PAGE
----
On a trip to Vietnam he wanted to discover how computer science was taught there and to do this he visited some schools - and was very impressed. He discovered that by Grade 5 Vietnamese school students are writing procedures containing loops - an achievement he contrasts with grade 11 and 12 students back home in California, having a poor grasp of loops and conditionals. However it isn't fair to just blame the students as in that particular school Computer Science homework was banned by the school board,
Having discovered that educational software doesn't exist in Vietnamese Neil spent the rest of his vacation writing Blockly Maze, a self-teaching set of tutorials that introduces loops and conditionals, that was immediately put to use in the classroom with the pupils completing the first nine levels in a single sitting and asking for more.
Having discovered that Year 5 students in Vietnam could outperform Year 11 ones in the US, Neil next visited a high school Computer Science class and discovered that the type of problems being solved there were on a par with those included in Google's interview process which is considered "spectacularly hard".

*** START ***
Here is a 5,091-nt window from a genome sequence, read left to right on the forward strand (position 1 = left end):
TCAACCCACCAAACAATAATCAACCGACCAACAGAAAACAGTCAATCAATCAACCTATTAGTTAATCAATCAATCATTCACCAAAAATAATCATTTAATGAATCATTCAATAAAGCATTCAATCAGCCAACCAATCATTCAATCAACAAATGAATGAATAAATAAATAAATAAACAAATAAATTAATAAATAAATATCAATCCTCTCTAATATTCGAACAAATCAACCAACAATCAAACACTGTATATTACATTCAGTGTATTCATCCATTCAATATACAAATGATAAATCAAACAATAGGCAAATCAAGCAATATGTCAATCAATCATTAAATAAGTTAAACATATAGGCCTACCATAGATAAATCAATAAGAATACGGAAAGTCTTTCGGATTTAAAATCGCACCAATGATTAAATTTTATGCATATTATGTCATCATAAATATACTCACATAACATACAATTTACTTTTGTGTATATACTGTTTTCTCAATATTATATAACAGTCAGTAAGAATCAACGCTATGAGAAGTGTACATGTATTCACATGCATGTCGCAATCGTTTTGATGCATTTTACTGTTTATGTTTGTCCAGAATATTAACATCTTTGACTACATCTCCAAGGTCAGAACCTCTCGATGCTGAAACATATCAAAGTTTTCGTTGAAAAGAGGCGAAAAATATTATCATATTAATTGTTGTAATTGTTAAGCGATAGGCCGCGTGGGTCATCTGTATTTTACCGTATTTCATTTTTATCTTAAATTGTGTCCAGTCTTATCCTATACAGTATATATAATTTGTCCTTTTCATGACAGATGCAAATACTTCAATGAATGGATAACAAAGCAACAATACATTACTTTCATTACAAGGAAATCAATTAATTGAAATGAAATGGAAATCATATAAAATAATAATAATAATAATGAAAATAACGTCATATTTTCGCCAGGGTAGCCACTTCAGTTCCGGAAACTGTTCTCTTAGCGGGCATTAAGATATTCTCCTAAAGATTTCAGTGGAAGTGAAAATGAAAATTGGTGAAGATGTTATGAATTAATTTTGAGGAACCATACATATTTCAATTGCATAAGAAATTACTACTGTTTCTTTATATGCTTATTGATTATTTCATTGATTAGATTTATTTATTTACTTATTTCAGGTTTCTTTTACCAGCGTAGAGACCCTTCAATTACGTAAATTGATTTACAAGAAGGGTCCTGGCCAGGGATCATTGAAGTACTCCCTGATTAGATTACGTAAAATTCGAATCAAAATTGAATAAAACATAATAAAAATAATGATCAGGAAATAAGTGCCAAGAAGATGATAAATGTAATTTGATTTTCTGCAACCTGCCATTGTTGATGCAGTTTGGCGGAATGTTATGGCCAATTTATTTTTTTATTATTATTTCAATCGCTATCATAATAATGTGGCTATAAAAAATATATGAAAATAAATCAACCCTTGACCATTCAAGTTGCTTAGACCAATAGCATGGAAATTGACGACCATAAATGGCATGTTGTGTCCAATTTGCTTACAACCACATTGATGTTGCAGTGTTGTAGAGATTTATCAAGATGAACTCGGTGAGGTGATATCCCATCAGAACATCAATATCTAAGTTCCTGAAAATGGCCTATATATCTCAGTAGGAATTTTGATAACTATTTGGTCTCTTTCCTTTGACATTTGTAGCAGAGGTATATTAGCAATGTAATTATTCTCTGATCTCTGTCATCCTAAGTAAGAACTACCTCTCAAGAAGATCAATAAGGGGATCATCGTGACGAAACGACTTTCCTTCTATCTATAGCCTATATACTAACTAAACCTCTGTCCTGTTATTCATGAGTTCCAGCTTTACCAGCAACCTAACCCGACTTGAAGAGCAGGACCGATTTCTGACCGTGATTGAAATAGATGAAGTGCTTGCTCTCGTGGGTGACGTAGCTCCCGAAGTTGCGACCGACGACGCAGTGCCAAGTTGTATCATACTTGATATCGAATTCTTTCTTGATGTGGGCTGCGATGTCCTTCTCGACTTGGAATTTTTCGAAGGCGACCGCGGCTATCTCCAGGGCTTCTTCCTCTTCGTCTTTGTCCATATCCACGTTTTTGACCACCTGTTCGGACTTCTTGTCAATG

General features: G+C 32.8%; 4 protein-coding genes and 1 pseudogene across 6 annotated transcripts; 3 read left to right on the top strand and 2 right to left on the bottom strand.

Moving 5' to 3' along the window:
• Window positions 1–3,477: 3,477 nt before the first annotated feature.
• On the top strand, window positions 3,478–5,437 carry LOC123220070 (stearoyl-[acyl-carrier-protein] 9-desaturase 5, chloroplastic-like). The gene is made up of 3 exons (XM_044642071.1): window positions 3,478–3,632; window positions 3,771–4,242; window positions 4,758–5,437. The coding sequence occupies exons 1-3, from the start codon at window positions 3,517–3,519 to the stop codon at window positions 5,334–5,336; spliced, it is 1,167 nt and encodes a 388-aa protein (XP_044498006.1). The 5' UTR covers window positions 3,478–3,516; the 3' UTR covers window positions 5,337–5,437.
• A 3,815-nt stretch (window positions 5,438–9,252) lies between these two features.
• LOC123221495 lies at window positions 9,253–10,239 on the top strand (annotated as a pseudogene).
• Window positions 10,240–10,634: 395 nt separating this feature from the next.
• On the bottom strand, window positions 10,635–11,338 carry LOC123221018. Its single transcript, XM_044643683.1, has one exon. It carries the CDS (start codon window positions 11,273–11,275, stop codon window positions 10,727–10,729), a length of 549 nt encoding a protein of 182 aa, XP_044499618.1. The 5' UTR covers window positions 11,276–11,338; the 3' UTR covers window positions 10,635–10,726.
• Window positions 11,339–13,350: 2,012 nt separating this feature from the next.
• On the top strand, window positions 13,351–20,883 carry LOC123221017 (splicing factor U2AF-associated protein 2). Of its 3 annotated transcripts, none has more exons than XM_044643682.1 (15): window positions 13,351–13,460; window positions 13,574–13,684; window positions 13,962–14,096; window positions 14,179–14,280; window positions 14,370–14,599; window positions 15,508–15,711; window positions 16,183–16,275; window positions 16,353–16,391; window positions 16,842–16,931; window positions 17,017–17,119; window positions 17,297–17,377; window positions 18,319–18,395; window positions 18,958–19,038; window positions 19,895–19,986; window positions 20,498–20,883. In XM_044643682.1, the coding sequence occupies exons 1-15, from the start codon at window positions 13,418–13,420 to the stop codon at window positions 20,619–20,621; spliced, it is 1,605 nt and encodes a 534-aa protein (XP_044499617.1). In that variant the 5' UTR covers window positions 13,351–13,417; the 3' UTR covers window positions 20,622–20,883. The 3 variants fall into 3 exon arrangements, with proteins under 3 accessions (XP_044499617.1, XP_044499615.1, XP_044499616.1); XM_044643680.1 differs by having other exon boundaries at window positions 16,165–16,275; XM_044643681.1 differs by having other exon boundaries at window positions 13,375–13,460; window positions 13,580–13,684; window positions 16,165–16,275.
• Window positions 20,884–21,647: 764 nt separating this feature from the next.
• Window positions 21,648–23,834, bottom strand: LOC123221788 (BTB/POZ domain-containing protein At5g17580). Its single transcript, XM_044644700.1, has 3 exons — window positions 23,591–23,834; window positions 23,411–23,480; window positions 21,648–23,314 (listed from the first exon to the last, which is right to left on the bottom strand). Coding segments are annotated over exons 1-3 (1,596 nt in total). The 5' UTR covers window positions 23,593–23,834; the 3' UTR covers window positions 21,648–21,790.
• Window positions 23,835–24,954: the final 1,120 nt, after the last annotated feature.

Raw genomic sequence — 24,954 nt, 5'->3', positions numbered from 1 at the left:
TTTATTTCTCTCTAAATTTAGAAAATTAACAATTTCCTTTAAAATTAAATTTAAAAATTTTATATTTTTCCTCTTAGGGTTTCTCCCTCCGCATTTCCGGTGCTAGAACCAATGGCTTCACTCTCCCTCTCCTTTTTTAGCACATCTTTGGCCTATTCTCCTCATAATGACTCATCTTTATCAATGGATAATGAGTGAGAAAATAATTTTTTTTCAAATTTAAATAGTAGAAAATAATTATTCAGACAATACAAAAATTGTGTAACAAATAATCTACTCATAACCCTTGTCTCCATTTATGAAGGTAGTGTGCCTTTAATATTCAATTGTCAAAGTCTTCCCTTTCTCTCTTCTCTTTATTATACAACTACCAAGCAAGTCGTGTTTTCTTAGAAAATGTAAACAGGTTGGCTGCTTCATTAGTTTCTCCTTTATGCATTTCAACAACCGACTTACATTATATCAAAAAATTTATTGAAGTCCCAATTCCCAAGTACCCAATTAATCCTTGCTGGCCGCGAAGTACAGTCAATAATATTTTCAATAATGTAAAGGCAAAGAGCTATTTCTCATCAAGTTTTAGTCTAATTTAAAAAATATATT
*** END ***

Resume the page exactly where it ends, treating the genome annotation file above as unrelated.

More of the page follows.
Given a data file describing a maze with diagonal walls, count the number of enclosed areas, and measure the size of the largest one. The maze pictured below has two closed area, the larger of which has an area of 8.
The class had 45 minutes to design a solution and implement it in Pascal. Most of them finished, a few just needed another five minutes.
After returning to the US, I asked a senior engineer how he'd rank this question on a Google interview. Without knowing the source of the question, he judged that this would be in the top third. There is no question that half of the students in that grade 11 class could pass the Google interview process.
Having looked at computer science education in Vietnam, Neil came away feeling he had learned a lesson about how computer science education should be done:
Start everyone early, and offer those who are passionate about the subject limitless room to grow.
Learn or play?
So should children be taught to program in the classroom or should they "experience" it through Kodu and other kid-centric environments?
Surely the two are not incompatible.
The Australians include Kodu, Scratch, App Inventor, Lego Mindstorms, Alice and GameMaker as visual programming languages suitable for use with primary school children and appreciate the difference between playing video games and creating video games. There is a definite place for Microsoft's Kodu Challenge - and it is inside the classroom as well as in after-school clubs.